This is an archived review from Watch Thoughts. To read all of Tony Villa's reviews (highly recommended) you can see them listed here.
WATCH CATEGORY: Watches I have been loaned for review
The greatest thing any retailer can acquire is a fan.
No, not the kind that keep you cool (although they can make you cool), but fanboys and fangirls.
They are your best friends, your best salespeople, your best advocates and your best marketers.
Ultimately all of the budgets spent on social media marketing is to acquire followers, who will hopefully turn into customers, who will then transition to being fans and spokesmen.
I hope you’ve read my mantra for this site on the homepage. Be honest, be objective and be fair.
So I’m going to have to break that for this review, as I am a Straton fanboy. I’m looking at the Syncro chronograph. This is a watch that I sat feverishly pressing F5 as the KickStarter launched in order to get an “Early Bird”. A watch that depressed the hell out of me from the first render, when I owned Deaumar, as it looked exactly like the retro chronograph that I was trying to design and failing at (Chronova anyone? Yeah…)
I like Stratons swagger. Retro & Racing. That’s it. Not just watches, driving gloves and duffel bags too.
Kyle, who owns the brand, drives vintage Alfa Romeos.
Yeah, swagger is the word.
If you want, you can read my review of his previous watch here: https://www.watchitallabout.com/2016/12/19/straton-curve-automatic-mecha-quartz-chronographs/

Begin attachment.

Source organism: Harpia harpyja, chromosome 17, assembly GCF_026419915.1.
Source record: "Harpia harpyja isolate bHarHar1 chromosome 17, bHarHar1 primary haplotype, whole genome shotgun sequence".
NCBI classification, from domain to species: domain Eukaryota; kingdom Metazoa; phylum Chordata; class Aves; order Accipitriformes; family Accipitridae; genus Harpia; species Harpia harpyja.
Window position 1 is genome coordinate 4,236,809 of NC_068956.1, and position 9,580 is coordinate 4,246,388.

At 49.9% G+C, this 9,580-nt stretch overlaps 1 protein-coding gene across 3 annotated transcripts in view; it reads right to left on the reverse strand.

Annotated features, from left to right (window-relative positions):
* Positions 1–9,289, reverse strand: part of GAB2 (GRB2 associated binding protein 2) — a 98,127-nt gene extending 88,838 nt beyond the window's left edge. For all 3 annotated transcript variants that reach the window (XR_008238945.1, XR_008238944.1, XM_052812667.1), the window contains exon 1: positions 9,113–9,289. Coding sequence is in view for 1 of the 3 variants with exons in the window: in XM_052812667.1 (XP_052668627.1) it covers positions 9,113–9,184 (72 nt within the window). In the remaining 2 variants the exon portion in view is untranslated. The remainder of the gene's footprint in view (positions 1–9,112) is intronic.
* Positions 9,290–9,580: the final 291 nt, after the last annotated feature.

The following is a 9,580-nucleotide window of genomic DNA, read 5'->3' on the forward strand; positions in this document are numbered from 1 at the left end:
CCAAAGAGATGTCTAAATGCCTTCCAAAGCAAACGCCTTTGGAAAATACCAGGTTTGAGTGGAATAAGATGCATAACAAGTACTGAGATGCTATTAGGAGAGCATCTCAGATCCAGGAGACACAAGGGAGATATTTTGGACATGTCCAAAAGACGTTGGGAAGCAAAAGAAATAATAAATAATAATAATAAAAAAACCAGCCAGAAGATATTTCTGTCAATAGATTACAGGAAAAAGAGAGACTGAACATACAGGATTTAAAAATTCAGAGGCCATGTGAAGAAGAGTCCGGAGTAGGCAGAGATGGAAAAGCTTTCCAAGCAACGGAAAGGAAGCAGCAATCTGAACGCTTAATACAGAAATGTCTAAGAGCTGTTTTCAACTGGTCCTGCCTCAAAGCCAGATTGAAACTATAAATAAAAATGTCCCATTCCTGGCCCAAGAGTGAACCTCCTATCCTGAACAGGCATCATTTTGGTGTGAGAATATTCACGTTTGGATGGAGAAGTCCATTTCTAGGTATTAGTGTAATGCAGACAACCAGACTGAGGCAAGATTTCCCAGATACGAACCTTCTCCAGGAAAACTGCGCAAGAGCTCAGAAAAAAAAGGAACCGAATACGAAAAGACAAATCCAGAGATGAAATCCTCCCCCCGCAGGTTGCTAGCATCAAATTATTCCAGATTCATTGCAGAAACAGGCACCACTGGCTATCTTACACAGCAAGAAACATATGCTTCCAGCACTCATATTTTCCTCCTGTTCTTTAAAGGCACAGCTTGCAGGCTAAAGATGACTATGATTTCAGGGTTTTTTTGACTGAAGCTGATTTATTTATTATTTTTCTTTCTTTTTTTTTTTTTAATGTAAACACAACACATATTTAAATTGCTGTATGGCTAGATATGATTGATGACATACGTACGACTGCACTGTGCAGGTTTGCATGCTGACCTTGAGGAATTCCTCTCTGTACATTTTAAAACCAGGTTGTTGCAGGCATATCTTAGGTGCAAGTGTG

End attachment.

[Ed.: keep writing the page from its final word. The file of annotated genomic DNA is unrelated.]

And all I can say is, I like the Syncro even better.
Heck, it doesn’t really need a review. It funded in less than 2 mintues, and is well over 15x target.
Anyway, I’ve been sent two polar opposite models, a 44mm steel with the automatic movement, date and racing bezel and the 40mm DLC with the mechaquartz movement and diving bezel.
Here are the specs:
- Case Material – 316L (Surgical Grade) Stainless Steel, Polished and brushed steel – Version E black is DLC coated (Diamond like Carbon)
- Case Size – 44mm or 40mm
- Lug To Lug – 44mm case: 49.9mm
- Lug To Lug – 40mm case: 46.0mm
- Case Thickness – 14.9mm with domed sapphire
- Movement – NE88 Automatic (limited to a first production run of 200 pieces) or Seiko VK64 meca-quartz hybrid
- Sub-dial description – VK64 left (60 minute Chrono timer) right (24hour) NE88 Automatic left (30 minute Chrono timer) right (running seconds)
- Crystal – Domed Sapphire Crystal
- Hands – Luminescent Hour Hands, C3 Superluminova
- Crown – Screw down
- Single-directional rotating domed sapphire crystal bezel
- Strap – 44mm case 22mm width, 40mm case 20mm width
- Water Resistance – 20ATM/200m
I’m going to address something firstly which has bugged me a bit regarding this watch. Nearly every post of it has some mouth breather going “This is just a copy of the Tudor Heritage Chrono”. These knuckle draggers obviously don’t own a heritage chrono, if they did, they’d just not bother saying anything. I do, and so I thought I’d shut these troglodytes up once and for all by doing some comparison pictures.
I’ll let them do the talking.
As it turns out, I have to concede to the trolls, because apart from the face, the sub dials, the indices, the hands, the bezel, the bezel insert, the case, the movement, the caseback, the crown, the width, the height and the straps being different, they’re exactly the same…morons.
Anyway, back to the watches themselves, have they been worth the wait?
The 44mm with the champagne and black face reminded me of the Seiko 6138 0030 as soon as I saw it. It copies none of it, but it has captured that 70s vibe so well.
I love the racing bezel. I love that it’s domed sapphire over it. I love the non circular chrono dials. I love the orange accents, the sunburst dials and the fact that this is a diver level watch, that doesn’t have screwdown chrono pushers.
All this style and features and it’s tough, with its sapphire and 20ATM water resistance.